Katie Perrior: 'I despair' at Labour MP's plan to nationalise housing

Katie Perrior: 'I despair' at Labour MP's plan to nationalise housing

Monday, November 5, 2018

Katie Perrior has rubbished a Labour MP’s idea to ‘nationalise’ housing by selling homes back to councils, saying it’s a “big chunk of what the Labour Party stand for”.

After it was reported in the Sun that a Labour MP urged councils to buy back homes sold under the Conservative Right to Buy scheme as well as being given ‘first refusal’ on private homes on the market, Perrior said: “I just despair”.

Lloyd Russell-Moyle, the MP for Brighton and Kemptown, reportedly told a rally in London that the Labour party would look to buying back homes.

“Let’s not just talk about council houses - let’s get those bloody private houses back into our hands,” he reportedly said.

“We need to develop a system that slowly, over time, takes property out of private hands and puts it into public hands.

“For example, why not give every council the first right of refusal with any houses put up for sale? And I don’t mean a former council house - I mean your private house.”

 

'Is this really what we're faced with?'

Lloyd Russell-Moyle. Image: Flickr

“There are some very sound Labour MPs out there, like Jess Phillips for example, brilliant MP,” said Perrior.

“You can’t tar them all with the same brush. Is this really what we’re faced with? I bust a gut all my life to pay for my mortgage, make sure we have a roof over our head to call our own, and when I go to sell it, either to downsize or to want something bigger or different, I have to phone the council and say, I’d like to give you first offer on my house!”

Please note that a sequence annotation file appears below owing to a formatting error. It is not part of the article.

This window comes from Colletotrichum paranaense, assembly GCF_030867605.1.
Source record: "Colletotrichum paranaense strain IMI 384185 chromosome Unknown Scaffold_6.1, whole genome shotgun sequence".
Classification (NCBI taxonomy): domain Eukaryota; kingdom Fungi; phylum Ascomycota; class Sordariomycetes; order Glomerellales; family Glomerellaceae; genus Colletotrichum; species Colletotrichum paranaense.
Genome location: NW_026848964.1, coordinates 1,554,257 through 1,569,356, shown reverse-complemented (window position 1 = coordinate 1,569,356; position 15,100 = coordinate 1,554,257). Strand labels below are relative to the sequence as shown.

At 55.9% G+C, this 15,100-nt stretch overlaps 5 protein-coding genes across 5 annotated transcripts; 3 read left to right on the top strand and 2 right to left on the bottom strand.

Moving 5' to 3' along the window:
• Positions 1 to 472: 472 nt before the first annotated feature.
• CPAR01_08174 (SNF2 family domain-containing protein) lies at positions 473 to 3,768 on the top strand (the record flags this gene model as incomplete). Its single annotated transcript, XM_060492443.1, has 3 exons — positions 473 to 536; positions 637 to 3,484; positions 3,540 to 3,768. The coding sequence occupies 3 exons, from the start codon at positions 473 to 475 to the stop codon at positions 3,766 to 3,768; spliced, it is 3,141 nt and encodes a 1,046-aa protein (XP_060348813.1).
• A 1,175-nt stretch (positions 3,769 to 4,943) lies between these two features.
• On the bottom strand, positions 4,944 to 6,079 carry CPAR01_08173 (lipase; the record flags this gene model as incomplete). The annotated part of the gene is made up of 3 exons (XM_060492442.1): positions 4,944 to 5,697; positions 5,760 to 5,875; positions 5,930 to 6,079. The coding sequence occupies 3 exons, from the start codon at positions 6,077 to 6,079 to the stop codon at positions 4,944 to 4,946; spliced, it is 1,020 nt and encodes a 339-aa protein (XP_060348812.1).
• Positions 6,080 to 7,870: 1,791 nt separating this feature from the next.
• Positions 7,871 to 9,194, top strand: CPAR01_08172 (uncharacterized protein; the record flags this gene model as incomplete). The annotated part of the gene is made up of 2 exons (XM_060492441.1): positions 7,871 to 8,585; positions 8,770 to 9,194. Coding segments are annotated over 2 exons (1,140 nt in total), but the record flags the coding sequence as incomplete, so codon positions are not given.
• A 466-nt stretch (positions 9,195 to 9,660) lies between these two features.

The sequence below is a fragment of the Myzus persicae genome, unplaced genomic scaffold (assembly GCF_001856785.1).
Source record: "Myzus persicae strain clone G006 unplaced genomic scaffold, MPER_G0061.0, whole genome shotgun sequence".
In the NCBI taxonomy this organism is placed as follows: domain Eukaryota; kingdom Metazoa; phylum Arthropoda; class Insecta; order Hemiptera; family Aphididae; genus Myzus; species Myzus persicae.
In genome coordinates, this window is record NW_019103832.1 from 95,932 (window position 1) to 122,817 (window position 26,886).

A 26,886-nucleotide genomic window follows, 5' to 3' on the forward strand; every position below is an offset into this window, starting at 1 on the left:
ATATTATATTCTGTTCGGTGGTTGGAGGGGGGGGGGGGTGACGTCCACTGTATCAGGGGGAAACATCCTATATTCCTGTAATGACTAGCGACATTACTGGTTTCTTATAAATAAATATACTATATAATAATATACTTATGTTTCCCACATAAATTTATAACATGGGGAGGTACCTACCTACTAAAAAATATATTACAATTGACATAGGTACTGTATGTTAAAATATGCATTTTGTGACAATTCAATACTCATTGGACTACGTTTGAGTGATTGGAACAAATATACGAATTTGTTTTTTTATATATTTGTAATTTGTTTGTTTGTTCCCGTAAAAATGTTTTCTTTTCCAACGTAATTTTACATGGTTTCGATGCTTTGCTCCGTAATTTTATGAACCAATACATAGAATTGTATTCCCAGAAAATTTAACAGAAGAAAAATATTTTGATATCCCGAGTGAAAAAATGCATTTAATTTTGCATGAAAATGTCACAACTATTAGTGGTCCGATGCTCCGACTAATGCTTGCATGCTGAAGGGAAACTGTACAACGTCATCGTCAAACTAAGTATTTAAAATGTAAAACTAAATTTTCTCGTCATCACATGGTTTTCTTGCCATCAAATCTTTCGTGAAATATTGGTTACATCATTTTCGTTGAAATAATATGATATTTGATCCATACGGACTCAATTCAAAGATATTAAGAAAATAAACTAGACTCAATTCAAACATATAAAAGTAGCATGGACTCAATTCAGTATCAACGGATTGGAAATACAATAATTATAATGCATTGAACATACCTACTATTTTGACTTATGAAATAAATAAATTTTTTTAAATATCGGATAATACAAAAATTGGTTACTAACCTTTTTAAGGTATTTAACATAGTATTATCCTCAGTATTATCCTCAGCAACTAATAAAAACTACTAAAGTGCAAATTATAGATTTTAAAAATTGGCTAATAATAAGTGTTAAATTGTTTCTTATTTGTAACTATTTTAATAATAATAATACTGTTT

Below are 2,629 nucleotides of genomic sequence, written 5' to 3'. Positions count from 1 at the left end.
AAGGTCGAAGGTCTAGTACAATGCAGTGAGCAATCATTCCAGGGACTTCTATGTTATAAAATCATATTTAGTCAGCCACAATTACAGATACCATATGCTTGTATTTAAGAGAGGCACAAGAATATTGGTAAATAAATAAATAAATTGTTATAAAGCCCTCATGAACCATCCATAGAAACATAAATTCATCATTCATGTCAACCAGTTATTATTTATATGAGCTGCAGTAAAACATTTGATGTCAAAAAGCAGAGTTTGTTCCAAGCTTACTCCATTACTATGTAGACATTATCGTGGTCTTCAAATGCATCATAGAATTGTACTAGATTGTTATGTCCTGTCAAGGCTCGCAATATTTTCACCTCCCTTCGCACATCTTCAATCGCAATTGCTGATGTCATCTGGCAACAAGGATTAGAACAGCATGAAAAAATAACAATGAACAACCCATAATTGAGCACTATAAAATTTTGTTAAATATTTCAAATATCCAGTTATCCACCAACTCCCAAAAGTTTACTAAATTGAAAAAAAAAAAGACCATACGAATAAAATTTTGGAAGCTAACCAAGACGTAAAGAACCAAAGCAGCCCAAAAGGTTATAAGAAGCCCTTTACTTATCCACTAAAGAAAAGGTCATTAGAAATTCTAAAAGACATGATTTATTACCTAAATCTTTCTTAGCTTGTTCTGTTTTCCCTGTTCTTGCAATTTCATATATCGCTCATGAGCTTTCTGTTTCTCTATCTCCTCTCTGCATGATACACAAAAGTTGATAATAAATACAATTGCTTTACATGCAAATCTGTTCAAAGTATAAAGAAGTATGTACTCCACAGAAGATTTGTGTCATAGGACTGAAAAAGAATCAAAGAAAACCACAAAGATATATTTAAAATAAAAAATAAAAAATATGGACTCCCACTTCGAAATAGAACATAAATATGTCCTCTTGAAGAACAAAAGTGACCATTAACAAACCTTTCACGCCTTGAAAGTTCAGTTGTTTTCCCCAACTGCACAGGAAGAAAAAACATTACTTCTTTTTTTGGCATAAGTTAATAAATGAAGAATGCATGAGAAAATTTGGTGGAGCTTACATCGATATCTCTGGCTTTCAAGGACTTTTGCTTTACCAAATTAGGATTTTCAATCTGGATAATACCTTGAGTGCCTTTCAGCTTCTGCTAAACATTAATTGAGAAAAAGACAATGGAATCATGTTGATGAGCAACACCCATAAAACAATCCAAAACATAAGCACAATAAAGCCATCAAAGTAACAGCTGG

Mike Graham added that he didn’t want his council to “spend taxpayers’ money” on buying private houses.

“As far as I’m concerned, my council should not be spending my money on your house!” he said.

“Somebody else can buy your house and you can get the money, but I don’t want my taxpayers’ money spent on buying private property in order to lease it to somebody because they need a house.”

Perrior challenged him on what he thought was the best way to deal with the housing crisis, to which he said: “How about building some?”

“I envisage people using the council’s offer to push prices up for the private people who want to buy it, and saying ‘we’ve had this offer from the council so you’ll have to top that’,” he added.

 

'Not Labour policy'

The Labour party played down Russell-Moyle’s comments, saying: “This is not Labour policy. Labour will end the housing crisis by building 100,000 genuinely affordable homes a year, introducing controls on rents, longer tenancies and improved renters’ rights and taking action to end rough sleeping.”

Data from the Ministry of Housing, Communities and Local Government shows that there are 2 million fewer social housing properties than there were in 1994, and during 2016-2017 social housing landlords made 7% fewer lettings than the previous year.

Over the 2017-2018 period, 17,159 homes for Affordable Rent commenced building, a decrease of 22% from the previous year.

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